Colloquially known as Systemet or Bolaget (the system or the company), it is a Government-owned chain of liquor stores. It is the only retail store allowed to sell alcoholic beverages that contain more than 3.5 per cent alcohol by volume. To buy alcoholic beverages at Systembolaget, one has to be of a certain age. Systembolaget is not allowed to sell liquor to drunk people or those reasonably suspected of buying liquor for someone who is below the legal age. All products are taxed on alcohol content, and not on price. Systembolaget is one of the largest buyers of wine and spirits from producers all over the world.
The company, which has over 500 outlets, makes advertisements focused on the side effects of drinking and the encouragement of drinking moderately. Many of the ads are focused on preventing teenagers from obtaining alcohol. The vision of the company is, “A society in which alcoholic drinks can be enjoyed with due regard for health considerations so that no one is harmed.” Its mandate is, “To sell alcohol, offering a high quality service and providing information about the risks associated with alcohol.” Its business concept is, “To sell alcoholic beverages responsibly while offering a first class standard of service and sharing our knowledge of alcohol and health.”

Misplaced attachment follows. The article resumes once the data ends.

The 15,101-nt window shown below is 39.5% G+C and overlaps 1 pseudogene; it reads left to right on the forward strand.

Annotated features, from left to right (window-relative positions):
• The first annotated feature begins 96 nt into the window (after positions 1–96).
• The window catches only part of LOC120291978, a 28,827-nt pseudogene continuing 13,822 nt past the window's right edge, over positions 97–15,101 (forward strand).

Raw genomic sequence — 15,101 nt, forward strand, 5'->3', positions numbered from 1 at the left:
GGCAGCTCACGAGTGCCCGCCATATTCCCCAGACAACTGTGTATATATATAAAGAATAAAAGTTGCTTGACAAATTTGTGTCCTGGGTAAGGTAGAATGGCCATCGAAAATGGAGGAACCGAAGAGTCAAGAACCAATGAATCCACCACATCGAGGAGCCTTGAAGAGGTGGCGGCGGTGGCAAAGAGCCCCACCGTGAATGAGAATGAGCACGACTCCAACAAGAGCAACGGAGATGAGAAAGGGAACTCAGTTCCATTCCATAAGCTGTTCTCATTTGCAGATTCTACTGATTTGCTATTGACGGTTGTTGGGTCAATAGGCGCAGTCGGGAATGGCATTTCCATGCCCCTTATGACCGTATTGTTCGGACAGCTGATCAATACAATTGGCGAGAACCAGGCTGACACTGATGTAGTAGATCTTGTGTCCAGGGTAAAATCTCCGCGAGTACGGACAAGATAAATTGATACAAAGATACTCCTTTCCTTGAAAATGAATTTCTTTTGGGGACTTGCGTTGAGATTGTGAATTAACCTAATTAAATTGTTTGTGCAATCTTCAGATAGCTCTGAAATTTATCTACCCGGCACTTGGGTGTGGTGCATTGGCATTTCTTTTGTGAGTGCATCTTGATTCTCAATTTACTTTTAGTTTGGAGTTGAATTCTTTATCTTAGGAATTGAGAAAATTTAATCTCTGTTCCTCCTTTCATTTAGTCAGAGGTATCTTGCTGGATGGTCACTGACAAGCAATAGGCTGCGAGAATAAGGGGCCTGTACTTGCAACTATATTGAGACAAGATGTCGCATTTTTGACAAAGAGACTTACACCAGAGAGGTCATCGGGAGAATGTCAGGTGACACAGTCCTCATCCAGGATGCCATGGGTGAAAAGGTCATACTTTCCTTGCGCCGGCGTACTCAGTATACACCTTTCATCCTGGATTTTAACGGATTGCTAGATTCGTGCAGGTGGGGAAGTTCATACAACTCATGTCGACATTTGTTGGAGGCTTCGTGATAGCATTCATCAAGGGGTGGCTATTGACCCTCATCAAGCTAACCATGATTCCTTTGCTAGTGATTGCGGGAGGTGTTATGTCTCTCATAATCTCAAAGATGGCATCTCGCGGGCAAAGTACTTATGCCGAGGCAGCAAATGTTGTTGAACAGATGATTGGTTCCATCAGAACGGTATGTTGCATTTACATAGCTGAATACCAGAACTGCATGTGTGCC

In their study of Systembolaget, ‘Establishing a Healthy Drinking Culture’, Karen M Ekstrom and Lena Hanssen state, “The idea to limit consumption – and thus alcohol-related problems – by an alcohol monopoly such as Systembolaget and its focus on customer satisfaction could, from an international perspective, be considered a smart solution to a global public health problem.”